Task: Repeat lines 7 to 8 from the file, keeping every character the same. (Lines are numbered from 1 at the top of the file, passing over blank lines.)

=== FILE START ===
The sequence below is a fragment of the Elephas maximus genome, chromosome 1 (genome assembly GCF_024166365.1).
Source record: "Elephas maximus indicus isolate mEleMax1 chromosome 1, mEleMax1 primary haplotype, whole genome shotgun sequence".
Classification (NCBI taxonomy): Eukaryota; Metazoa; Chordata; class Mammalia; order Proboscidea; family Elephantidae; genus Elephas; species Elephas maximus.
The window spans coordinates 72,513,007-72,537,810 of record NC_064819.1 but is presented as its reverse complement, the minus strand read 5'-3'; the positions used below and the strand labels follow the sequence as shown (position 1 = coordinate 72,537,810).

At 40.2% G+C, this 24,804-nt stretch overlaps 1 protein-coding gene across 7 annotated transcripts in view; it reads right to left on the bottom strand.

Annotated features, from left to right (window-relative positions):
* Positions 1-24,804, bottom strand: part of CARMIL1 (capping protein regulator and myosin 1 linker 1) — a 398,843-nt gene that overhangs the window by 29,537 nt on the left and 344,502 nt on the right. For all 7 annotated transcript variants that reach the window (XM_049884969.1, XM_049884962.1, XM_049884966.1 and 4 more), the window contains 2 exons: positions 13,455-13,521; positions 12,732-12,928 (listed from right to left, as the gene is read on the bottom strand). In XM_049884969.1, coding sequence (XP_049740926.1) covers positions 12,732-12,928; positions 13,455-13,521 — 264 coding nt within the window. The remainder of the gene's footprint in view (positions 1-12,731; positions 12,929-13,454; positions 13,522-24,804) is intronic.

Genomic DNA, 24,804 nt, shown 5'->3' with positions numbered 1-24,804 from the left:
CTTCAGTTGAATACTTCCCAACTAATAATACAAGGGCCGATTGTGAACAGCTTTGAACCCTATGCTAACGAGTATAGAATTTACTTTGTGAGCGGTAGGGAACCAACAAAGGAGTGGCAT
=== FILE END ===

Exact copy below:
* Positions 1-24,804, bottom strand: part of CARMIL1 (capping protein regulator and myosin 1 linker 1) — a 398,843-nt gene that overhangs the window by 29,537 nt on the left and 344,502 nt on the right. For all 7 annotated transcript variants that reach the window (XM_049884969.1, XM_049884962.1, XM_049884966.1 and 4 more), the window contains 2 exons: positions 13,455-13,521; positions 12,732-12,928 (listed from right to left, as the gene is read on the bottom strand). In XM_049884969.1, coding sequence (XP_049740926.1) covers positions 12,732-12,928; positions 13,455-13,521 — 264 coding nt within the window. The remainder of the gene's footprint in view (positions 1-12,731; positions 12,929-13,454; positions 13,522-24,804) is intronic.

Genomic DNA, 24,804 nt, shown 5'->3' with positions numbered 1-24,804 from the left: